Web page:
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Ingredient

Peanuts

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A.K.A

goober

What is it?

Technically a legume, and not a tree nut, peanuts are grown in the southern United States. Delicious roasted and eaten out of hand, their strong flavor stands up well to hot chiles in Thai and Chinese cooking. On the sweet side, their often added to peanut-butter cookies.

Kitchen math:

5 to 5-1/2 oz.(whole shelled) = 1 cup coarsely chopped = 1 cup plus 2 Tbs. finely chopped = 1-1/4 cups ground

How to choose:

Nuts in the shell are usually the very freshest and best-tasting. If buying peanuts in the shell, look for whole, clean shells with no blemishes, holes, or cracks. When choosing nuts out of the shell, look for plump, unbroken nutmeats. Avoid those that are discolored or shriveled. These are the peanuts you want if a recipe calls for raw peanuts. If a recipe calls for salted peanuts, look to the ingredient list on the package—if it reads peanuts, oil, and salt, it’s the right nut. These peanuts go by a number of names, including roasted, cocktail, and Virginia peanuts. (None of these peanuts are really roasted; they’re fried, usually in peanut oil, and their flavor is rich and purely peanut.) Unless a recipe specifically calls for them, avoid “dry-roasted” peanuts for cooking and baking—they tend to be seasoned with spices and flavorings that don’t always go with the other flavors in a recipe. Dry-roasted peanuts, as the name implies, are cooked in an oven by forced hot air, and oil is not in the ingredient list.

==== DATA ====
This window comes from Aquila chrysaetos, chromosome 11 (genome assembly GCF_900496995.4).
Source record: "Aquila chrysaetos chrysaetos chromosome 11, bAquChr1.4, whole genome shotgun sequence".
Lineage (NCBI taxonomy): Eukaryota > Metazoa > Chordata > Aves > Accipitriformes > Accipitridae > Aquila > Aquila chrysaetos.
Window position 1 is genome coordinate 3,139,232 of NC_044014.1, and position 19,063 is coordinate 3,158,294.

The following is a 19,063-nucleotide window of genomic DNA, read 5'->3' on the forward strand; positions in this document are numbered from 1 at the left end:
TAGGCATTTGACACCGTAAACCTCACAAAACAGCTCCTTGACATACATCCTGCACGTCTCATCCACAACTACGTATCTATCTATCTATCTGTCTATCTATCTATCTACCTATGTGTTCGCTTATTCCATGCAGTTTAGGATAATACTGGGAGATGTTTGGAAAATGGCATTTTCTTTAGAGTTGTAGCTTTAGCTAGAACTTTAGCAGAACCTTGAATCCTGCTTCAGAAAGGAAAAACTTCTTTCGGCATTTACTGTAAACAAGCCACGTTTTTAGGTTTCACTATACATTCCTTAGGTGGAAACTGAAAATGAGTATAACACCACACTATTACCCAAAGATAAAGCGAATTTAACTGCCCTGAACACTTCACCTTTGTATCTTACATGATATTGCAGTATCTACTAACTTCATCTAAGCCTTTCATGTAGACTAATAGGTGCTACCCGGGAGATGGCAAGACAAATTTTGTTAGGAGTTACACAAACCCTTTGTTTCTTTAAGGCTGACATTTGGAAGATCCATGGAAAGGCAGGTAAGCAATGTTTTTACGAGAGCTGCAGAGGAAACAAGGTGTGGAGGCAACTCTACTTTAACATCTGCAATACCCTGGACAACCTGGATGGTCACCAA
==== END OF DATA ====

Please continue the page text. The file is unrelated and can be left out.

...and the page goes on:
How to prep:

Remove nuts from shells if necessary and peel away their skin before using.

How to store:

Vaccuum-packed jars of shelled peanuts will last for a year unopened. Once opened, shelled peanuts should be refrigerated. Unshelled peanuts will last for weeks stored wrapped in a cool dry place and for months if refirigerated.

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